For a while it was a great life. Frenchie Bordot wore a cape and played the piano below the Paris opera house. He laughed maniacally and scampered up the aisles in his mask, scaring the patrons until the management brought in a cat and Frenchie fled. Tired and hungry, the ghost of Chef Tony led Frenchie to the restaurant he used to own, now run by a tiny little Hitler-type.

Short Hitler was planning to stick Chef Tony’s face on everything and market the hell out him. (Clearly, this was a Disney metaphor.) Chef Tony fish sticks. Chef Tony curry balls. Chef Tony finger-lickin’ good not copyright infringed fried chicken. Even Chef Tony laxative was ready to run, so to speak. The little nasty guy was about to become filthy rich. Or maybe just filthier. He already looked a little greasy.

Well, out of the blue came cliché plot device number 79: Chef Tony’s illegitimate son who was the real heir to the Chef Tony fortune. It turned out that Chef Tony had gone to a culinary convention in Detroit some years ago. He got drunk one night with some Omaha Steak salesmen and woke up to find himself in bed with a German sous chef named Olga. Since France and Germany haven’t gotten along so well since WWII, Chef Tony, being a patriot, split, leaving only a ten-spot on the nightstand. He had no idea he had a son. All that he knew he got out of the one night stand was a strange rash, but a son he had indeed.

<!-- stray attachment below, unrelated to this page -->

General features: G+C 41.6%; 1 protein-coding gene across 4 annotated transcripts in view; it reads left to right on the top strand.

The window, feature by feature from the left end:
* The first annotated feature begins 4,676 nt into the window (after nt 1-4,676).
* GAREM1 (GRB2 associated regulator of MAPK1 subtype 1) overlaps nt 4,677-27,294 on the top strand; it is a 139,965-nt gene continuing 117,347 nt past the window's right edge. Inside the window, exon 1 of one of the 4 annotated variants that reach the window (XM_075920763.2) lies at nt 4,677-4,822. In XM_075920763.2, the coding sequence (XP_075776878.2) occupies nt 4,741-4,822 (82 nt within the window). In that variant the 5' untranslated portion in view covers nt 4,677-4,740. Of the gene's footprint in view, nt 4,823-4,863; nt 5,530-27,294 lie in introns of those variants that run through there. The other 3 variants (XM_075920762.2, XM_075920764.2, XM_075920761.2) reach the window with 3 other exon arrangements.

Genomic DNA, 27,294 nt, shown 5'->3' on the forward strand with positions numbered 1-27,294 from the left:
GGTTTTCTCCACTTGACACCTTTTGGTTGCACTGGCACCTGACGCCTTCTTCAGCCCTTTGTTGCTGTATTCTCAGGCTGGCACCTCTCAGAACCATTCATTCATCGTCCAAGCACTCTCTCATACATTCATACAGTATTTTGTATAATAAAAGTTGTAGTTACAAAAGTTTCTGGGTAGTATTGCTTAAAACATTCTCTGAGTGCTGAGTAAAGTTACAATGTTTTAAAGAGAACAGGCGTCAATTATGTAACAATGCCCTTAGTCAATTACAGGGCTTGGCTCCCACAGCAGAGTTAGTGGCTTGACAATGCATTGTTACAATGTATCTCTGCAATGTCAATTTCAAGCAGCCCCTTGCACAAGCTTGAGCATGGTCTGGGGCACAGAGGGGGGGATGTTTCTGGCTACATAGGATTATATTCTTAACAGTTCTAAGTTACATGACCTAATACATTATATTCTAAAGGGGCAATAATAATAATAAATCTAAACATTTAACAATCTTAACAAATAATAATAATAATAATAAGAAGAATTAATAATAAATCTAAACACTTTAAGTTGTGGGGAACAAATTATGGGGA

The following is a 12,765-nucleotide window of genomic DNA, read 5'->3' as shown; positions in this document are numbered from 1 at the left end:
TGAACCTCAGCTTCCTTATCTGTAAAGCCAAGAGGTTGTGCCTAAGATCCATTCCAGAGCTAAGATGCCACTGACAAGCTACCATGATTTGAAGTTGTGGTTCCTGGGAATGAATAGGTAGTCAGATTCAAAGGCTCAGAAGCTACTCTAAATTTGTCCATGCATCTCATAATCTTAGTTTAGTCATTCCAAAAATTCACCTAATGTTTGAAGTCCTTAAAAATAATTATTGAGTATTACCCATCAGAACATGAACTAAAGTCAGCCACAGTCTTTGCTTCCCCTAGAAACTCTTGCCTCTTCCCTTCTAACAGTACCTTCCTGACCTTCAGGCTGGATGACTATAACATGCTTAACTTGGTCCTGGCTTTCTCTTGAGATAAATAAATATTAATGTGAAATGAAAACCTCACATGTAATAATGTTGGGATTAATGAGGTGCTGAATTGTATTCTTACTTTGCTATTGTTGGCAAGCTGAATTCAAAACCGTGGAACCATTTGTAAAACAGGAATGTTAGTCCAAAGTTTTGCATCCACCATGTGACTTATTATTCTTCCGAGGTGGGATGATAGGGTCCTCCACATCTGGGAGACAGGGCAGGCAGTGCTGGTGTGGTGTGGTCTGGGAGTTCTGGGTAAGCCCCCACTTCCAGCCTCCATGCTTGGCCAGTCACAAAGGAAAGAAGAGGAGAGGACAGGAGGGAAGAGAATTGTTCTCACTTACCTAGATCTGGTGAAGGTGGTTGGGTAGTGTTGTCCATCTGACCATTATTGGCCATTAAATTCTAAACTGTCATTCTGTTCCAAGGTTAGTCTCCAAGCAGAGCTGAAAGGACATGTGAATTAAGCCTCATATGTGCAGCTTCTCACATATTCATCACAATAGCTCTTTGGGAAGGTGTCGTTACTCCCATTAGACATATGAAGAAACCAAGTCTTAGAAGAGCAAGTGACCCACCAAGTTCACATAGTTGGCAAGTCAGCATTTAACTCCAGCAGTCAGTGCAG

Of course, the son had no idea he was Chef Tony’s son. He thought Walter Cronkite was his father and, trying to impress Dad, blundered into the kitchen one night with the intention of getting a job and uncovering the unfair labor practices of hiring illegal Mexican immigrants in the kitchen. In fact, the only people who knew about his real paternity were: A- short greasy Hitler, B- the rat who could somehow read English despite being a French mouse, and C- the whole audience, who figured out the whole plot and saw the resolution coming a mile away about fifteen minutes back.

Chef Tony Jr. totally screwed up everything. He wrung out his mop in the soup. He mixed up carrots and sausages. He sneezed in the hollandaise sauce. Worst of all, he served red wine with fish. (Hey, this is France, they take that stuff seriously!) Frenchie Bordot watched all of this in disgust. Egged on by the ghost of his dead gay crush, Frenchie jumped on Junior’s head and tried to kill him by gnawing his brain out. Strangely, this didn’t work. Rather, it seemed that Frenchie had gnawed his way through a few synapses and made the son easily susceptible to hypnotic suggestion. Frenchie learned that if he tugged on the son’s hair just the right way, he could make him do whatever he wanted. In one hilarious scene, Frenchie Bordot made the son drop his pants and moon a group of British tourists.

Soon, Frenchie and Junior had become an unbeatable culinary team. Together, they served a new kind of soup flambé that turned the food world on its ear. Within minutes, word spread and every rich snob wanted reservations. Paris Hilton had reserved a table for two but was arrested just before she ordered hors devours.